Stocks Face Obstacle No Matter What the Fed Does
(Bloomberg Opinion) -- Stock investors, who seem to be looking to the Federal Reserve to bolster the market, shouldn’t hold out too much hope.
That’s not just because the U.S. central bank, for a number of reasons that include the still strong labor market and President Donald Trump’s attempts undermine the Fed’s independence, is expected to raise interest rates on Wednesday. Even if the Fed were to pause, or announce that it was slowing future rate increases, stocks still have more room to fall.
That logic is based on the so-called Fed model, a method for valuing stocks based on bond yields. By that metric, unlike others, there’s not much of an incentive for a market rally.
The Fed model, which was reportedly used by former Fed Chairman Alan Greenspan but never officially endorsed by the central bank, compares the average earnings yield of the companies in the S&P 500, which is the inverse of the price-to-earnings ratio, to the yield on 10-year U.S. Treasury bonds. When stocks are yielding more than bonds, it’s time to buy. When they are yielding less, sell.
The problem with the Fed model is that stocks, because they are generally riskier investments than bonds, have consistently yielded more than Treasuries since the early 2000s. So if investors were were relying on it as a sell indicator, they would have missed the 2008 plunge associated with the financial crisis as well as the most recent market correction. Even at the market high in late September, S&P 500 stocks still yielded a hefty 2.7 percent more than U.S. Treasury bonds.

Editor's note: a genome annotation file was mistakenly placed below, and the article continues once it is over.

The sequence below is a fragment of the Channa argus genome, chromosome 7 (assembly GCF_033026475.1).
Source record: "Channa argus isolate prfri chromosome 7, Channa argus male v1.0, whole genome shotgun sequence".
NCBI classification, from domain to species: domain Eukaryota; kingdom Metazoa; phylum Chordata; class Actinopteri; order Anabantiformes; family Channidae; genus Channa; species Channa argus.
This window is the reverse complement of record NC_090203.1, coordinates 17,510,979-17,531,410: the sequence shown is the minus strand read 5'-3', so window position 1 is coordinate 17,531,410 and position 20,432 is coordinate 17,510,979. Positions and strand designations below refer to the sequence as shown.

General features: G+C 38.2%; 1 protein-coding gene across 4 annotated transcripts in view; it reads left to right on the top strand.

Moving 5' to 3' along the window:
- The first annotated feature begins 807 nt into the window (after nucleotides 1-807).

But what the Fed model can tell investors is how much extra they are getting paid for the risk of owning stocks. Some call the spread between stock and bond yields the equity risk premium. And right now the list of risks, from a trade war with China to an earnings slowdown to Trump’s intensifying legal troubles, seems to be pretty long. Yet investors are not getting paid all that much extra to own stocks.
While the forward P/E ratio, which is another way investors determine whether stocks are cheap, fell on Monday to a four-year low of 14.9, based on the next four quarters of expected earnings, the Fed model is far from its most bullish. During the past five years, stocks in the S&P 500 have traded at an average earnings yield premium of 3.6 percent, compared with the current 3.8 percent. What’s more, stocks, according to the Fed model, have been a better value than they are now a number of times during the past five years, including pretty much all of 2016.
Of course, if the Fed does decide to raise rates, that could be a cause for concern. A quarter-point increase in interest rates, if 10-year bonds were to follow, would shrink the equity premium to 3.6 percent. But even if the Fed were to pause, suggesting that Chairman Jerome Powell and company share concerns that the economy may soon slow, stock investors would still only be getting paid slightly above average when the risk seems well above that.
This column does not necessarily reflect the opinion of the editorial board or Bloomberg LP and its owners.
Stephen Gandel is a Bloomberg Opinion columnist covering banking and equity markets. He was previously a deputy digital editor for Fortune and an economics blogger at Time. He has also covered finance and the housing market.
©2018 Bloomberg L.P.